Every city in history has been designed by men, meaning that every city in the world has been designed with men in mind. Today, cities are entering a new phase: the smart city. Will they be the answer to the problems and inequality women face in cities? After all, while we are digitizing cities, it makes sense to also address fundamental issues, as data can be used to empower citizens and instigate change.
What is a smart city?
A smart city uses connected sensors to enhance urban services such as energy, transport, and utilities to make the city function more efficiently. This is part of the wider trend towards cities becoming more purpose-driven. This means that technology is being used to achieve specific goals, instead of in ostentatious projects.
It is important not to fall into stereotypes, but differences in how men and women use cities must be recognized. For example, women are more likely to use public transport during the day for a range of activities—accessing childcare, family caregiving duties, and food shopping—as well as paid work. Changing how we design cities will not directly influence the gender disparity in unpaid work, but it can support those involved. This can be achieved by democratizing cities, improving access, and ensuring safety. The following ideas benefit everyone, ensuring that a city properly serves all its inhabitants.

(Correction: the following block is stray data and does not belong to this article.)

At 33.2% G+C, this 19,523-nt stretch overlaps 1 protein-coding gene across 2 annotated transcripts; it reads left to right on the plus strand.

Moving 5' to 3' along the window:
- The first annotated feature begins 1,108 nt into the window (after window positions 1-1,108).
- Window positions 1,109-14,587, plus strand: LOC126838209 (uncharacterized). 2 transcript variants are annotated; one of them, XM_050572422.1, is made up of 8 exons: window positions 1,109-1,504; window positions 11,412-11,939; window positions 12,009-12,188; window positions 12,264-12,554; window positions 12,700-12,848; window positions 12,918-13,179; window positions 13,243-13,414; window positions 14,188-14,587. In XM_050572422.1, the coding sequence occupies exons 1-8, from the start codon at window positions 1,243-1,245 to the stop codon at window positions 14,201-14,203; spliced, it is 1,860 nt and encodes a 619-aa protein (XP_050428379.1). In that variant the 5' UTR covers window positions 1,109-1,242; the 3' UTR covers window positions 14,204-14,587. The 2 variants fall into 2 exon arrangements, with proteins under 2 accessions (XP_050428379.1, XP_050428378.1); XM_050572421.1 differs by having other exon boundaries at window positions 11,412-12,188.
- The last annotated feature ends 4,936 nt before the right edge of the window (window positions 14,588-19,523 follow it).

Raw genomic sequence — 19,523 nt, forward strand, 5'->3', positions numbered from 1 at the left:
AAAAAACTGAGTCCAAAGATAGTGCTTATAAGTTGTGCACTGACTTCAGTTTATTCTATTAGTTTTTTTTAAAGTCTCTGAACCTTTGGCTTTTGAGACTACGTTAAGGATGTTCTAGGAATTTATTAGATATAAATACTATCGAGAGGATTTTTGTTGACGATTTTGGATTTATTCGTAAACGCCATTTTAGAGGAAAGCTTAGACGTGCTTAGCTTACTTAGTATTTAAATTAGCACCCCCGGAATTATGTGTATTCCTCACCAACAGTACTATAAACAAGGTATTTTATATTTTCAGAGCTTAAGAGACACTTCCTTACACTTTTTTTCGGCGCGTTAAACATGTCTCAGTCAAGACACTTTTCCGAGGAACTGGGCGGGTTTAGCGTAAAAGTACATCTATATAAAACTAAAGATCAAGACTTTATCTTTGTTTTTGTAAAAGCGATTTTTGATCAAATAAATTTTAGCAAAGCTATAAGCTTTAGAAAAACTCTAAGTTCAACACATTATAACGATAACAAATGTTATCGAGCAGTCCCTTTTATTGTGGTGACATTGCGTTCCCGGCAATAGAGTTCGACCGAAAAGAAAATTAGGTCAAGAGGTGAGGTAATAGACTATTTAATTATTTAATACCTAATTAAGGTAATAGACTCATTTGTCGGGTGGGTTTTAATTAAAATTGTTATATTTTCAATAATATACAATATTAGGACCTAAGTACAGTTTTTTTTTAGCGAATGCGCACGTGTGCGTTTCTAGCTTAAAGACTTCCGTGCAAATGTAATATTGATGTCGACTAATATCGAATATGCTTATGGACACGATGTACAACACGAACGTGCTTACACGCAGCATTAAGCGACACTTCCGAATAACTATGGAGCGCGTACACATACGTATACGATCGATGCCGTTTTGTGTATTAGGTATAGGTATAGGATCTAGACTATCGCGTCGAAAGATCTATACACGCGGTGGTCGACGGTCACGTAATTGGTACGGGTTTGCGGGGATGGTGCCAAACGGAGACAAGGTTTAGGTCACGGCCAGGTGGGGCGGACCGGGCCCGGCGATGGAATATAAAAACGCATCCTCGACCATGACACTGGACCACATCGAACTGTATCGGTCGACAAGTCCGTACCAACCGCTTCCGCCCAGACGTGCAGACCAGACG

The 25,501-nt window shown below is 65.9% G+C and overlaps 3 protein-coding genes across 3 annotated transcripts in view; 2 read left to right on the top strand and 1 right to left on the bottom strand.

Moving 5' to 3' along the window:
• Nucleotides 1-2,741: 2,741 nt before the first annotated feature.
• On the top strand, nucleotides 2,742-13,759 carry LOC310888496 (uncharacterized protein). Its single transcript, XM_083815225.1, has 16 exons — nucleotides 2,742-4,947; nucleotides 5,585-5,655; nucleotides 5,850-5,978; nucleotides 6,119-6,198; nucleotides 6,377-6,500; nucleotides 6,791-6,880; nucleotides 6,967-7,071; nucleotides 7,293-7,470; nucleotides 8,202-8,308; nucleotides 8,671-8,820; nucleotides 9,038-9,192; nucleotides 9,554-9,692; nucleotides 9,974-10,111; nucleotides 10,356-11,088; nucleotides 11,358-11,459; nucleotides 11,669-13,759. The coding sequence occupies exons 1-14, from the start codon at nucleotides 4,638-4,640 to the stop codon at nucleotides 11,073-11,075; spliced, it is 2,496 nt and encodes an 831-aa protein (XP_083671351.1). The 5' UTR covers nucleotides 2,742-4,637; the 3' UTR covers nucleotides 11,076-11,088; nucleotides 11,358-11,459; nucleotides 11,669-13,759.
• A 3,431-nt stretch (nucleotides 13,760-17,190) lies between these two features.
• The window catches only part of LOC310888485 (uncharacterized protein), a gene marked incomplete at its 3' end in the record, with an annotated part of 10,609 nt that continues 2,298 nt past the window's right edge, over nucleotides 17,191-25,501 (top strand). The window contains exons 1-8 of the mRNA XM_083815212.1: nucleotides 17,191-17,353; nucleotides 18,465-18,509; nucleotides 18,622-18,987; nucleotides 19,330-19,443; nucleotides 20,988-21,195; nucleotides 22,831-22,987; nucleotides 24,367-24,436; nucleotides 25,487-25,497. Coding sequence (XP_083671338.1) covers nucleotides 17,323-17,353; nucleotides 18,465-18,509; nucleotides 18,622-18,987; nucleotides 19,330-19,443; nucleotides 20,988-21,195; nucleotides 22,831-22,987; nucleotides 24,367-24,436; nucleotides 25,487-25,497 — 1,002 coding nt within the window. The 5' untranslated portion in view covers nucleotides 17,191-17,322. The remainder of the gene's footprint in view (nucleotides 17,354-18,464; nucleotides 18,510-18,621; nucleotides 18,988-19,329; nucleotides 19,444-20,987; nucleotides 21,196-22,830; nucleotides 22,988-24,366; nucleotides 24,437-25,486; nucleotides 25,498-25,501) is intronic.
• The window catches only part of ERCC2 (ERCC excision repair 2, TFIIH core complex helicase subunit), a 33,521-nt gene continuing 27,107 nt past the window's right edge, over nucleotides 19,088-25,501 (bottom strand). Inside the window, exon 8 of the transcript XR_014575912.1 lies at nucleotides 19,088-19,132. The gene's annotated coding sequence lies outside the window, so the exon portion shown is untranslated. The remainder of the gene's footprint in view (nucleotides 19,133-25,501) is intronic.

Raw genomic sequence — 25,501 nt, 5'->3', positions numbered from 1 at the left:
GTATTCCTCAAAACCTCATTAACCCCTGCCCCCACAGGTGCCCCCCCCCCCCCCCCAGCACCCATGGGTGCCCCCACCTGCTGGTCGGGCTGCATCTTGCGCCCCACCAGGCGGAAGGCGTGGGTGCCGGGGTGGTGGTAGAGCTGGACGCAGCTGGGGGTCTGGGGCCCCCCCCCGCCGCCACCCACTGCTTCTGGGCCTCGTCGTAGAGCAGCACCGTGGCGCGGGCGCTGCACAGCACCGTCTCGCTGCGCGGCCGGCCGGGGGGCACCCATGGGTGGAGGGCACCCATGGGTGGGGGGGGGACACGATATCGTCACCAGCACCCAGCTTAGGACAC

Ensuring ‘fair shared cities’, where laws, regulations, and investment benefit men and women equally is vital. For example, Vienna’s ‘gender budgeting’ requires departments to report how their expenditure has benefitted men and women equally, thus encouraging thorough project planning. Citizen engagement apps in Seoul, such as Oasis and the mVoting system, enable the public to make proposals and vote on policies—and the high smartphone penetration ensures that all groups in society get a voice in decision making.
Smart cities – safety and access
The Ansimi app is used in Seoul to connect CCTV cameras and streetlights. The app contains features such as ‘Safe Return to Home Monitoring’ which, when activated, makes streetlights brighten as the user approaches. The citizen’s safety can be monitored by officials, and an emergency call is made if the user shakes their phone.
The purpose of this technology is not to shift focus away from educating would-be attackers, but it can reduce women’s anxiety when walking alone at night, and lighting makes it easier to assess any situation that arises. This results in improving women’s safety in, and access to, cities.
Access was also improved after Seoul’s government worked with Korean telecommunications group KT to identify the most-used bus routes. They used phone data to optimize late-night bus services. Buses provide a safe route home, and data ensures they have passengers.
Not every solution requires complex technology. Vienna leads the way on this, after adopting a ‘gender mainstreaming’ policy in the early 90s. Its park redesign project involved adding footpaths, installing volleyball and badminton courts, and landscaping to create semi-enclosed pockets. This addressed the problem of boys taking over a central space for an activity such as football and resulted in girls using the parks more.